There are two types of risk ratings: “flat” ratings, sometimes called temporary flat extras, and “table” ratings. Underwriters assess health conditions based sophisticated table to determine how to rate certain health conditions.

For instance, an underwriter might apply a flat rating for a short period of time for a person who has just had surgery. On the other hand, a person with high-blood pressure could receive a table rating, which increases premiums by a set amount for the duration of the policy, depending on your medical condition and age. If you disagree with a rating you receive, contact your agent.

Agents can find out if the rating can be revised based on supplemental medical tests to prove you qualify for a better rating.

Even if you end up declining the life insurance policy, your test results become part of your record in MIB Group’s database (formerly the Medical Information Bureau), a clearinghouse of medical information that insurers share which stores information for seven years after you apply for a life, health, disability income, long term care or critical illness insurance policy.

MIB is jointly owned by about 470 insurance companies. So, if you go shopping around for other term or whole life insurance policies, remember that your medical information is accessible to other insurers in the near future. Note that MIB’s database does not contain actual medical records but rather codes that represent medical conditions and tests, hazardous hobbies and even your bad driving record.

If you want to check your MIB file, or dispute information in it, you can obtain one free report annually at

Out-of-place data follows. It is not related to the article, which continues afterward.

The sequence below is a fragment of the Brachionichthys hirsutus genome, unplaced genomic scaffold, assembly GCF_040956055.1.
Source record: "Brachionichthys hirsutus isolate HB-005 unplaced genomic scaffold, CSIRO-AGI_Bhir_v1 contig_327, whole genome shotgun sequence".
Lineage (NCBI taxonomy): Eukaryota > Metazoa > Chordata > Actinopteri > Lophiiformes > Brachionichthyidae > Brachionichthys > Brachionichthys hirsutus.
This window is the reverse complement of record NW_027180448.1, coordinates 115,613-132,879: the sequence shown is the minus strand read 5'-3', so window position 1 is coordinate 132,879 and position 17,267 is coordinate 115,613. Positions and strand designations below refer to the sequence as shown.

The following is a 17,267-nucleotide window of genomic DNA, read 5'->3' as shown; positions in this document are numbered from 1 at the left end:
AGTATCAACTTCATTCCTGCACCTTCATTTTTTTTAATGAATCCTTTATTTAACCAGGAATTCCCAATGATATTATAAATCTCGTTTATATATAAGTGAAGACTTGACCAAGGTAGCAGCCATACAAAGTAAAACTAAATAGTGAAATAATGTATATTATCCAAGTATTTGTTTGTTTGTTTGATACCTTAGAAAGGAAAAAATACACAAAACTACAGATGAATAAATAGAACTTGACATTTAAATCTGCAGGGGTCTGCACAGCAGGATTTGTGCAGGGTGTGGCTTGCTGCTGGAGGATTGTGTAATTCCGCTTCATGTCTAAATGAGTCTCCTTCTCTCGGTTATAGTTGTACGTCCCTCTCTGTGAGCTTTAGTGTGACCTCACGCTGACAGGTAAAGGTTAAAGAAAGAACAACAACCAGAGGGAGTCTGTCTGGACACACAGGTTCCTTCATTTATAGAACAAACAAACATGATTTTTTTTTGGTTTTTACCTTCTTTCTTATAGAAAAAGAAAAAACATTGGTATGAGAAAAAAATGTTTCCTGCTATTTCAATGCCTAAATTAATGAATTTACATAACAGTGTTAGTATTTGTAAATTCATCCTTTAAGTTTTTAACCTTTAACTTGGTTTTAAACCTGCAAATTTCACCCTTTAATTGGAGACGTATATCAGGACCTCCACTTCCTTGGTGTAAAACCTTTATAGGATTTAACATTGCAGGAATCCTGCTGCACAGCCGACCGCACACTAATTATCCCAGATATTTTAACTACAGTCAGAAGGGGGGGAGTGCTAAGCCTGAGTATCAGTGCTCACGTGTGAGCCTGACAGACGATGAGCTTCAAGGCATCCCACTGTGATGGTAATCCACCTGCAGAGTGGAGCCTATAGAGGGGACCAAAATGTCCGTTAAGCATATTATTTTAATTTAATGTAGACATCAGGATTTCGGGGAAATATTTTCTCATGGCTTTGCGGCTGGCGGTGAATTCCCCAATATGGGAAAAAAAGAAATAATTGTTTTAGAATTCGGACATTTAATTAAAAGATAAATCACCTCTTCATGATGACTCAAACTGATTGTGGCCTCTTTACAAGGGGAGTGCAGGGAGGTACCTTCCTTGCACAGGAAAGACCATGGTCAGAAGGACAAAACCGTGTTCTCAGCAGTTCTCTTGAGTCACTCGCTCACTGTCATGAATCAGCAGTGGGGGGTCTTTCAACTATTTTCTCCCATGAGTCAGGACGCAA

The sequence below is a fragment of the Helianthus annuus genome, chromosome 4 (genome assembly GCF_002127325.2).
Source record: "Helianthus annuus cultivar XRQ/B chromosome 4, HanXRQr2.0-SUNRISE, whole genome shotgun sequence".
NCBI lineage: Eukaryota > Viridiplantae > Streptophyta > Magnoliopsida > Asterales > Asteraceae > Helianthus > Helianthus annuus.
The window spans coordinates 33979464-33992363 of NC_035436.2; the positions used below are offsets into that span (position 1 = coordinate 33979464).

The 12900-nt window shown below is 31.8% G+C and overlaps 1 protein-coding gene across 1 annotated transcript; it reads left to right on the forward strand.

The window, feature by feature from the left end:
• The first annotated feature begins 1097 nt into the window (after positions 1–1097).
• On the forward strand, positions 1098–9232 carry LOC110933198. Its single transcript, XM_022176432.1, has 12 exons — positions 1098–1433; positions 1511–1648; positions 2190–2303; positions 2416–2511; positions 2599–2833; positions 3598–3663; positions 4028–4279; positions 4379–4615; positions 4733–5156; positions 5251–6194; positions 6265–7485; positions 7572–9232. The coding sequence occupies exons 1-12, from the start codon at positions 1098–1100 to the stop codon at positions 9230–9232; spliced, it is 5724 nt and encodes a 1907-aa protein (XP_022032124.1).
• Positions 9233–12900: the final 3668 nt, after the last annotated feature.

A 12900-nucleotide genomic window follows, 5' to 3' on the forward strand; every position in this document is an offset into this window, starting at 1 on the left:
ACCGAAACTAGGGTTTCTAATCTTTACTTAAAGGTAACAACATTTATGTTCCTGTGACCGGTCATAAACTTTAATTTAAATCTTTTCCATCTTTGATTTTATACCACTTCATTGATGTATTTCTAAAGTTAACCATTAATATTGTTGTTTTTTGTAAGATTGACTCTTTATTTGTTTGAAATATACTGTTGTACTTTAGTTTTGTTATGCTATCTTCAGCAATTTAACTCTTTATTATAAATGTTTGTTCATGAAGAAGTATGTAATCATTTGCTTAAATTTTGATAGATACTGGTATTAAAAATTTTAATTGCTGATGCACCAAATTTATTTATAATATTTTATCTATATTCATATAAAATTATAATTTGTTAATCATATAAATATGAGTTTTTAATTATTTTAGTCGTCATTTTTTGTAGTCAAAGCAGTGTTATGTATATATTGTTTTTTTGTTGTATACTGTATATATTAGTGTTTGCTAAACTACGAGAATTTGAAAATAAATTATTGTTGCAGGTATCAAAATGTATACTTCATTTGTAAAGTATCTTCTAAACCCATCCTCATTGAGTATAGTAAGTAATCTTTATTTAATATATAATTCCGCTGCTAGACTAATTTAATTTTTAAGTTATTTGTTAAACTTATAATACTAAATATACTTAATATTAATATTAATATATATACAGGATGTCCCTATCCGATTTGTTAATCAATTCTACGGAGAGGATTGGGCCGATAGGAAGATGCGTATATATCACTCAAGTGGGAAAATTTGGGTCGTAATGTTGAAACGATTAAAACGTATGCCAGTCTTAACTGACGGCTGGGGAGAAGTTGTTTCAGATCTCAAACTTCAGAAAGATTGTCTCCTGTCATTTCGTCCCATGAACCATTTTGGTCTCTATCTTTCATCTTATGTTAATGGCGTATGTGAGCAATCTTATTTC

No Way, You Say?

Life insurance medical exams are really quite routine. But if you want to avoid a medical exam at all costs, you could buy a simplified issue life insurance policy, which requires only that you answer a few medical questions, or a guaranteed issue life insurance policy, which requires neither an exam nor questions.

Keep in mind, though, that if you’re in general good health, or even with a history of some health issues, you’ll likely get a much better rate by buying a life insurance policy that requires a medical exam.

Tips for a Better Life Insurance Medical Exam

Certain health conditions simply cannot be masked, but to obtain the best possible results, here are some recommendations:

-Get a good night’s rest the night before your exam. -Don’t drink for at least eight hours before the exam.
-Avoid coffee, tea or other caffeinated drinks such as soda for at least one hour prior to the exam.
-Limit salt intake and high-cholesterol food 24 hours before your exam.
-Don’t engage in strenuous physical activities 24 hours before the exam.

Source: Exam & Profile Services, Beaver Dam, Wisconsin

Source by Amy Danise